September: Media reports question then-GOP S.C. House Speaker Bobby Harrell’s reimbursements to himself from his campaign account for expenses, including use of his private plane. Harrell, R- Charleston, returns $23,000 to his campaign, saying he lacked documentation for some expenses.
October: Under pressure from watchdog groups to investigate, Attorney General Alan Wilson, R-Lexington, defers to the House Ethics Committee, which can investigate and punish state representatives.
January: Ashley Landess president of limited-government S.C. Policy Council think tank, says Harrell has abused his legislative powers.
February: Landess files a complaint with Wilson, who asks SLED to investigate. In her complaint, Landess says the House Ethics Committee has too many conflicts of interest to investigate Harrell. Wilson returns $7,000 in political contributions tied to Harrell, saying "appearance does matter."
Jan. 13: Wilson’s office announces the Harrell investigation will go before the statewide grand jury.
March 12: The State reports Harrell’s lawyers tried secretly to have a judge disqualify Wilson from the grand jury investigation.
July 9: The Supreme Court grants Wilson’s request to allow the investigation to continue.
Aug. 16: Harrell tells House Republicans the State Grand Jury investigation had ended without issuing any indictments. He says Wilson also removed himself from the case and handed it over to 1st Circuit Solicitor David Pascoe.
Sept. 10: Harrell is indicted on charges of using campaign money for personal expenses, filing false campaign disclosure reports and misconduct in office.
Oct. 23: Harrell pleads guilty to state charges of misusing campaign money and agrees to resign, agreeing to a plea deal that requires him to tell federal and state authorities of any illegal activities by others, including lawmakers, that he knows of.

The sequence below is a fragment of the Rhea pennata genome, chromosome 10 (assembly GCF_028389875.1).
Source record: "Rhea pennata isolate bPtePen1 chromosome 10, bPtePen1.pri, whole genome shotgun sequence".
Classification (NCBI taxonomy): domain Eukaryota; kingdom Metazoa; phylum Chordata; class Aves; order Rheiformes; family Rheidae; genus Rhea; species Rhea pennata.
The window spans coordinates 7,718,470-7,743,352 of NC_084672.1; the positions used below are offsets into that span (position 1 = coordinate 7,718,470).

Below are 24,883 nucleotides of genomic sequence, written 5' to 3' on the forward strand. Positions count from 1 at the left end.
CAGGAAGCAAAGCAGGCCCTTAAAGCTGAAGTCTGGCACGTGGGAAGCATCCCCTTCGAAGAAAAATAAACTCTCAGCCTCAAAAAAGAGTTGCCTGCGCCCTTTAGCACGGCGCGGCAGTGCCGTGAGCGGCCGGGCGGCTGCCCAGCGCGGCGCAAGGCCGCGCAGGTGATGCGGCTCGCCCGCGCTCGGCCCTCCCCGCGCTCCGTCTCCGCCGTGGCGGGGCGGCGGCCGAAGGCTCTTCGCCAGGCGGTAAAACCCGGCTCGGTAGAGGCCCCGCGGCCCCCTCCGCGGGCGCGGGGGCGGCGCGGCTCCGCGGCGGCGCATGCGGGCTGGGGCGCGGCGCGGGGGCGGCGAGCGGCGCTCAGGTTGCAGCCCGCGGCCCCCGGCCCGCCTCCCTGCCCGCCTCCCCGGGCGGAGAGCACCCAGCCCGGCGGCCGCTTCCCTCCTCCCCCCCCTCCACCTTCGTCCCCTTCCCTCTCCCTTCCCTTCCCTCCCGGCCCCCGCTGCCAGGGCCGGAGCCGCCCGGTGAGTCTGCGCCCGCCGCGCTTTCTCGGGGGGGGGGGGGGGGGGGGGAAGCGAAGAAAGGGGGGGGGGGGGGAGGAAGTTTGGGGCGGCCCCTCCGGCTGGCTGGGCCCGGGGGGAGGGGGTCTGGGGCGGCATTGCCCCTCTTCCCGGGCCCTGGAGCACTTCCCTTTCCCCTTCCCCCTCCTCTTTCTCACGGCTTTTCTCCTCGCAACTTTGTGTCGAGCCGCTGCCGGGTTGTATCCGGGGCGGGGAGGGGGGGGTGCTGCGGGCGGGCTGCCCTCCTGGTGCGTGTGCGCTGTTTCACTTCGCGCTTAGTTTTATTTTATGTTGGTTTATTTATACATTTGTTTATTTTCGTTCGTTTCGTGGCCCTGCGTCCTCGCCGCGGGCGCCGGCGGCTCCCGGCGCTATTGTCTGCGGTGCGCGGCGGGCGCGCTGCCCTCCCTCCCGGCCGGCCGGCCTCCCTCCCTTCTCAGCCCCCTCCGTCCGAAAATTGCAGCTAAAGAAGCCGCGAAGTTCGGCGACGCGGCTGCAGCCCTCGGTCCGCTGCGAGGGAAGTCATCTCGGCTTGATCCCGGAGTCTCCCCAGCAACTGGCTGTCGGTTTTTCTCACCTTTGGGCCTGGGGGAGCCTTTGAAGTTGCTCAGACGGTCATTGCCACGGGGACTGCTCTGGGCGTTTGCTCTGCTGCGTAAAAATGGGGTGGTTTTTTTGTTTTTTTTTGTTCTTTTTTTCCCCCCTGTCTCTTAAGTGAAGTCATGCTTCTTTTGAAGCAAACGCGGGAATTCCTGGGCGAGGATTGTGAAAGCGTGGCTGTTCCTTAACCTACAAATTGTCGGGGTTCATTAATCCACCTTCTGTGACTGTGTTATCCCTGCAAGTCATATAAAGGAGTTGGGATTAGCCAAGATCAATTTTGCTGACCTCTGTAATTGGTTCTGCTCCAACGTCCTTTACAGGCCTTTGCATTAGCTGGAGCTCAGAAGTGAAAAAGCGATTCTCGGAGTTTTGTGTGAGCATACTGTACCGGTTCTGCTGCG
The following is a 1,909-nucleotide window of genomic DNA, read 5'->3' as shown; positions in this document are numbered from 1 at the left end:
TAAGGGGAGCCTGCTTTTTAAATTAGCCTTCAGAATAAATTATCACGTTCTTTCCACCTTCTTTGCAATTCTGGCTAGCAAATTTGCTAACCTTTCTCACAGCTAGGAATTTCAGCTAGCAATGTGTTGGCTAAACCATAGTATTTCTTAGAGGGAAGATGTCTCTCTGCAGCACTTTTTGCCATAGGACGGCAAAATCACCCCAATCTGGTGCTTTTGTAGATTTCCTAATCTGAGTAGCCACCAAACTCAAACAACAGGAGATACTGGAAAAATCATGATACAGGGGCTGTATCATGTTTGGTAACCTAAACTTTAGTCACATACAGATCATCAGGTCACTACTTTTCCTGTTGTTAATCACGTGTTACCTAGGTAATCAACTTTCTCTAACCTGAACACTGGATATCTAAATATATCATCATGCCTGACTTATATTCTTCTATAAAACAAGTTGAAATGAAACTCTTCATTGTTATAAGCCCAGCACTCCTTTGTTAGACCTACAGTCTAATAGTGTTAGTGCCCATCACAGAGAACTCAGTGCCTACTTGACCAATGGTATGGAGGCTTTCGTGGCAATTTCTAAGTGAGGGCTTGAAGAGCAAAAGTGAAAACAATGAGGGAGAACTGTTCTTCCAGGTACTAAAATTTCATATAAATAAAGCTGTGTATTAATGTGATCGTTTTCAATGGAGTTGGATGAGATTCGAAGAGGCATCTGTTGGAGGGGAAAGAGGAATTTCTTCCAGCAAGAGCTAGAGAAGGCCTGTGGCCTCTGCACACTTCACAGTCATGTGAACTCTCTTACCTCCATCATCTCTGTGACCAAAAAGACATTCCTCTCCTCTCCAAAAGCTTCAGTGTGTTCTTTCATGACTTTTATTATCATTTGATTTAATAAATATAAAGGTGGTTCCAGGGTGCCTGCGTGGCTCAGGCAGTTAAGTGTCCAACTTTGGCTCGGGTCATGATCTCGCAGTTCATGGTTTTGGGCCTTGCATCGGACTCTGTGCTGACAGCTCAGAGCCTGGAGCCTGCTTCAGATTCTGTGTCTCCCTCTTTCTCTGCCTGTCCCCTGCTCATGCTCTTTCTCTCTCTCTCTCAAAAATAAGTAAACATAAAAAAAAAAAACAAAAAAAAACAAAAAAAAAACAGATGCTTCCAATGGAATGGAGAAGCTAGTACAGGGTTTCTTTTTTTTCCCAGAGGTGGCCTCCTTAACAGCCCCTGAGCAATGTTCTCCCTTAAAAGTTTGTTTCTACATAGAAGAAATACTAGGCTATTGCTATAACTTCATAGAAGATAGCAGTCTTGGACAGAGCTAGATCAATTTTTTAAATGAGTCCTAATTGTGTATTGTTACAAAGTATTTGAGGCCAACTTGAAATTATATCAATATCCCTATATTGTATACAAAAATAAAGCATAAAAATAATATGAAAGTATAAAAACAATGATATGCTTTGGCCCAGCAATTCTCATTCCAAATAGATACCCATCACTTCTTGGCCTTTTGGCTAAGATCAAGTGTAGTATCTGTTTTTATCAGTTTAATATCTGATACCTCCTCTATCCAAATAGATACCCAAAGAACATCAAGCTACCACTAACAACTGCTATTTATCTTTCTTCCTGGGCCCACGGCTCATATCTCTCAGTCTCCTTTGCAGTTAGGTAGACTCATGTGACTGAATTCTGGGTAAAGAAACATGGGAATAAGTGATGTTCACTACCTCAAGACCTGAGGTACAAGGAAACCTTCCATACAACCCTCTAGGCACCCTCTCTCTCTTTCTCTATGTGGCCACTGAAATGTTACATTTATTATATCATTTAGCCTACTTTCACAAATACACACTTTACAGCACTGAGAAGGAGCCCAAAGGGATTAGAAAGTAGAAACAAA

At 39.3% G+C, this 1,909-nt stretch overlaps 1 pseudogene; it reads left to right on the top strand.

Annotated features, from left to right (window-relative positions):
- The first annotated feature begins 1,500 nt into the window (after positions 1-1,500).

September: The State reports state Rep. Jim Merrill, R-Berkeley, is one of the S.C. House of Representatives lawmakers named in a SLED report into State House corruption.
March 28: Wilson tries to fire Pascoe, after Pascoe asks the S.C. Supreme Court to allow him to use the statewide grand jury as part of his investigation, access that Pascoe says Wilson is denying him. Pascoe rejects the idea that Wilson — who previously removed himself from the investigation, citing a conflict of interest —can fire him, inviting the attorney general to meet him in court to decide the issue.
April 13: The State reports Wilson has close ties to two individuals named in a secret eight-page section of a SLED report into potential corruption in the S.C. General Assembly — state Rep. Rick Quinn, R-Lexington, and his father, Richard Quinn, as well as the father’s political consulting firm, Richard Quinn & Associates, which has advised Wilson. The Quinns are Republicans, as is Wilson. Merrill also was named in the report.
July 13: The S.C. Supreme Court rules, 4-1, that Wilson can’t stop Pascoe from investigating possible corruption in the General Assembly.
Sept. 22: The S.C. House Republican Caucus, which controls two-thirds of the seats in the S.C. House, says it has allowed investigators to review its financial records dating back to 1995.
Dec. 14: Pascoe announces Lowcountry S.C. House Rep. Jim Merrill has been indicted on 30 charges of misconduct in office and ethics violations.